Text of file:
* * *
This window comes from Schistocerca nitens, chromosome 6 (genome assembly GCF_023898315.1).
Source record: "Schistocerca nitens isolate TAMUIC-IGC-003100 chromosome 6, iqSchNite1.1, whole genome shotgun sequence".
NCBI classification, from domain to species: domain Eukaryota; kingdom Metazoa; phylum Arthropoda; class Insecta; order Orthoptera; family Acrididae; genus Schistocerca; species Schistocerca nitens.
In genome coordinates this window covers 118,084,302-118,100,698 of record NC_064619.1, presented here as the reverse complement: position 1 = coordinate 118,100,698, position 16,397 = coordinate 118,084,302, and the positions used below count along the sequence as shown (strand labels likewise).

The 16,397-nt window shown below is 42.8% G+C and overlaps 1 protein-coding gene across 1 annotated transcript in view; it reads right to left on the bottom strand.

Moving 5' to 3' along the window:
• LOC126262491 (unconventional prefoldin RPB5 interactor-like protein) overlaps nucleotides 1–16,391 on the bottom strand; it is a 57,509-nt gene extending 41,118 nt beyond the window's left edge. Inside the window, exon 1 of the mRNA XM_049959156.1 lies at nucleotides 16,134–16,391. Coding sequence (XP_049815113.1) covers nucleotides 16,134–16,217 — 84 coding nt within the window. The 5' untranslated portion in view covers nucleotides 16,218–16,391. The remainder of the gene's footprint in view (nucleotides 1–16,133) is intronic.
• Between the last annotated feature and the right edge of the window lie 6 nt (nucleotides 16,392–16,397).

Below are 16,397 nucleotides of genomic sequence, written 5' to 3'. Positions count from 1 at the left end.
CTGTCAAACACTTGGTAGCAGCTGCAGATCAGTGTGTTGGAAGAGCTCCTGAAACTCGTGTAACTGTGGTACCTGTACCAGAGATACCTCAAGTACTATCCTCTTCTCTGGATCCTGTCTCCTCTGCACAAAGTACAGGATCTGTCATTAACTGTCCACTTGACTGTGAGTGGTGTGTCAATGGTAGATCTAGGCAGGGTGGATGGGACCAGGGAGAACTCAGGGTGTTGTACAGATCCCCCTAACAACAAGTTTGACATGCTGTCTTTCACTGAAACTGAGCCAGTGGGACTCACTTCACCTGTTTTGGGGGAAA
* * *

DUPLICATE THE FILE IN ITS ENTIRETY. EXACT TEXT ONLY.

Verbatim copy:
This window comes from Schistocerca nitens, chromosome 6 (genome assembly GCF_023898315.1).
Source record: "Schistocerca nitens isolate TAMUIC-IGC-003100 chromosome 6, iqSchNite1.1, whole genome shotgun sequence".
NCBI classification, from domain to species: domain Eukaryota; kingdom Metazoa; phylum Arthropoda; class Insecta; order Orthoptera; family Acrididae; genus Schistocerca; species Schistocerca nitens.
In genome coordinates this window covers 118,084,302-118,100,698 of record NC_064619.1, presented here as the reverse complement: position 1 = coordinate 118,100,698, position 16,397 = coordinate 118,084,302, and the positions used below count along the sequence as shown (strand labels likewise).

The 16,397-nt window shown below is 42.8% G+C and overlaps 1 protein-coding gene across 1 annotated transcript in view; it reads right to left on the bottom strand.

Moving 5' to 3' along the window:
• LOC126262491 (unconventional prefoldin RPB5 interactor-like protein) overlaps nucleotides 1–16,391 on the bottom strand; it is a 57,509-nt gene extending 41,118 nt beyond the window's left edge. Inside the window, exon 1 of the mRNA XM_049959156.1 lies at nucleotides 16,134–16,391. Coding sequence (XP_049815113.1) covers nucleotides 16,134–16,217 — 84 coding nt within the window. The 5' untranslated portion in view covers nucleotides 16,218–16,391. The remainder of the gene's footprint in view (nucleotides 1–16,133) is intronic.
• Between the last annotated feature and the right edge of the window lie 6 nt (nucleotides 16,392–16,397).

Below are 16,397 nucleotides of genomic sequence, written 5' to 3'. Positions count from 1 at the left end.
CTGTCAAACACTTGGTAGCAGCTGCAGATCAGTGTGTTGGAAGAGCTCCTGAAACTCGTGTAACTGTGGTACCTGTACCAGAGATACCTCAAGTACTATCCTCTTCTCTGGATCCTGTCTCCTCTGCACAAAGTACAGGATCTGTCATTAACTGTCCACTTGACTGTGAGTGGTGTGTCAATGGTAGATCTAGGCAGGGTGGATGGGACCAGGGAGAACTCAGGGTGTTGTACAGATCCCCCTAACAACAAGTTTGACATGCTGTCTTTCACTGAAACTGAGCCAGTGGGACTCACTTCACCTGTTTTGGGGGAAA